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Because of the COVID-19 pandemic, a significant portion of Asian American-owned businesses in Southern California had, by April 2021, experienced financial losses, closures and staff reductions, and many of them struggled to access local, state or federal aid, according to a new UCLA policy brief. The brief is based on data from a survey conducted during the first four months of 2021 by the Asian Business Association of Los Angeles, whose findings were published by the Asian Business Center, the UCLA Center for Neighborhood Knowledge, directed by Research Professor Paul Ong, and the UCLA Asian American Studies Center, directed by Urban Planning Professor Karen Umemoto. Researchers asked 400 Asian American business owners in Southern California about the impact of the pandemic. Businesses represented a variety of industries, including manufacturing, retail, transportation, professional services, restaurants, services and health care. Roughly 60% of respondents reported a large negative effect from the pandemic. “While some companies were able to minimize their losses by pivoting to online sales, owners who are older reported that they struggled to make that transition,” Ong said. “On the other hand, younger business owners said they faced eligibility barriers when they tried to access recovery funds that would help their companies survive.” The policy brief recommends that policymakers simplify the financial relief application process and work with community organizations to provide additional technical assistance for business owners. Three out of four of the businesses surveyed were immigrant-owned, and nearly half were owned by women. People of Chinese, Filipino, Japanese, Korean and Vietnamese descent made up the largest portion of the survey. — Jessica Wolf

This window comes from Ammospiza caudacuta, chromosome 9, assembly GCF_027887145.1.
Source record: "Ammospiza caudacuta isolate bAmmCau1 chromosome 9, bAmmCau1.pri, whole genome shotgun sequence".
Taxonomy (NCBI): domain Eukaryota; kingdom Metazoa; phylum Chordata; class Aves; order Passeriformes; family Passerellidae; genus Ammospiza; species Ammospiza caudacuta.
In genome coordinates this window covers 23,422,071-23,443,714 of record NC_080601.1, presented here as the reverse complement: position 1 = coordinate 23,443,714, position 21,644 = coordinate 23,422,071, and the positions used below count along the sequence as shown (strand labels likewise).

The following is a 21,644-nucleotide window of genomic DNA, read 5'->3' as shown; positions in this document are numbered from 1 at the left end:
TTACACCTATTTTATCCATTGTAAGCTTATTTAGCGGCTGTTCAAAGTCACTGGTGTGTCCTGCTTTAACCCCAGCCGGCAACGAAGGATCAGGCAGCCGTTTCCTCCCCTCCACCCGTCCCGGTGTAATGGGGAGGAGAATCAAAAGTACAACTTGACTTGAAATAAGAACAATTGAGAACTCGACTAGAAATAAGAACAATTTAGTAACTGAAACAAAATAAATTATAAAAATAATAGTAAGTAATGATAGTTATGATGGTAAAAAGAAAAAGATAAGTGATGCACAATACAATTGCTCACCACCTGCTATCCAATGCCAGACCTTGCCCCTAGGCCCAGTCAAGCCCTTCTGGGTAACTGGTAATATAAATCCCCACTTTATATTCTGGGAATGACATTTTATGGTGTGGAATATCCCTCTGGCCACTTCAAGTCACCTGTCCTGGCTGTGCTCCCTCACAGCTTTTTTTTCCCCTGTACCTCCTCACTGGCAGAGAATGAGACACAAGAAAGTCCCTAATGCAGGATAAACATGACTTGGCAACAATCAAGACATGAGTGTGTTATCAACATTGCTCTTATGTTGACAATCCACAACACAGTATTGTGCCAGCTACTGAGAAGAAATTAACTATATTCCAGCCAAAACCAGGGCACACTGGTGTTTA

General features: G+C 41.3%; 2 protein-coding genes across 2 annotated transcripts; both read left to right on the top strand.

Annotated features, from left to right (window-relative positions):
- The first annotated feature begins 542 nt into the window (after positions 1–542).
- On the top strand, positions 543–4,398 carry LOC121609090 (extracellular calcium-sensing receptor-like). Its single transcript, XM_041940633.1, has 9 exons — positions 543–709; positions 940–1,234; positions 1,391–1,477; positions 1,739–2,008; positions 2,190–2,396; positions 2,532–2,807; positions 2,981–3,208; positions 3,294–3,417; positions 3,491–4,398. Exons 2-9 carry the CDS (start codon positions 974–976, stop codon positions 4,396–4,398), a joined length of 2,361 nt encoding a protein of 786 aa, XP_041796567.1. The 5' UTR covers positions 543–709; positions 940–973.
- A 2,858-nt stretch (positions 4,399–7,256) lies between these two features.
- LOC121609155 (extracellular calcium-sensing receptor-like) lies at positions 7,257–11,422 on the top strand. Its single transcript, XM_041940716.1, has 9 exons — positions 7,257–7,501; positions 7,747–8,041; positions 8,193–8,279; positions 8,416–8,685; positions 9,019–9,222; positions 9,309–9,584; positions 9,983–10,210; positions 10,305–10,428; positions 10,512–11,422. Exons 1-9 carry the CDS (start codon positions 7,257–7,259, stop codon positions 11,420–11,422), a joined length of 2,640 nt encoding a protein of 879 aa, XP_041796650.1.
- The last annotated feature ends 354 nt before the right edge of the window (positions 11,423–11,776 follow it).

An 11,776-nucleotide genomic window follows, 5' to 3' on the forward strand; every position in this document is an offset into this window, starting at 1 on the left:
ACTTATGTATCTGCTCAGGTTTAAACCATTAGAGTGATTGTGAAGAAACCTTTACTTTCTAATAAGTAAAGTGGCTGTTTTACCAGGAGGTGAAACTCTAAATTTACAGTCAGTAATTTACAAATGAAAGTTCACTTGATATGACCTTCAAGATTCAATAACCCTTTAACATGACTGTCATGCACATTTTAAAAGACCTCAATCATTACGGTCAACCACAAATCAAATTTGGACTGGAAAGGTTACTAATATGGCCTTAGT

Sonja Diaz, executive director of UCLA’s Latino Policy and Politics Initiative, spoke to CBS News about the importance of engaging Latino voters, who make up nearly 28% of the California electorate. Latinos’ priorities are largely dependent on where they live, Diaz said. “Los Angeles County was the epicenter of COVID 19. … In places like the Central Valley, you could see the closure of small businesses. In other places throughout the state, it’s issues of housing insecurity,” she said, advising campaigns and political parties to “meet Latino voters where they are and actually have the nuanced messaging that is geographical tailored.” In many diverse communities, trusted messengers such as medical professionals at local clinics are key in communicating that protecting one’s health and casting a ballot are important acts of civic engagement. “You need to identify the people that diverse households are going to respond to, especially since there is this plethora of misinformation and disinformation that target these households,” Diaz said.
Sonja Diaz, executive director of the Latino Policy and Politics Initiative at UCLA Luskin, spoke with KPBS about changes to California’s policies to combat COVID-19 if Gov. Gavin Newsom is removed from office — including potential cuts in funding to deal with the pandemic. “We know who suffers when bad policy exists … and that’s Black and brown communities who have borne the brunt of the health and wealth impacts of this pandemic,” she said. “One need only look at states like Arizona, Georgia and Florida for the role of a governor who’s anti-science in dealing with the pandemic.” Diaz also spoke to the Associated Press about the electoral power of Latinos, who now make up 40% of California’s population but are less likely to vote than other groups. And she spoke with Spectrum News about the importance of investing in turnout to motivate people of color to vote.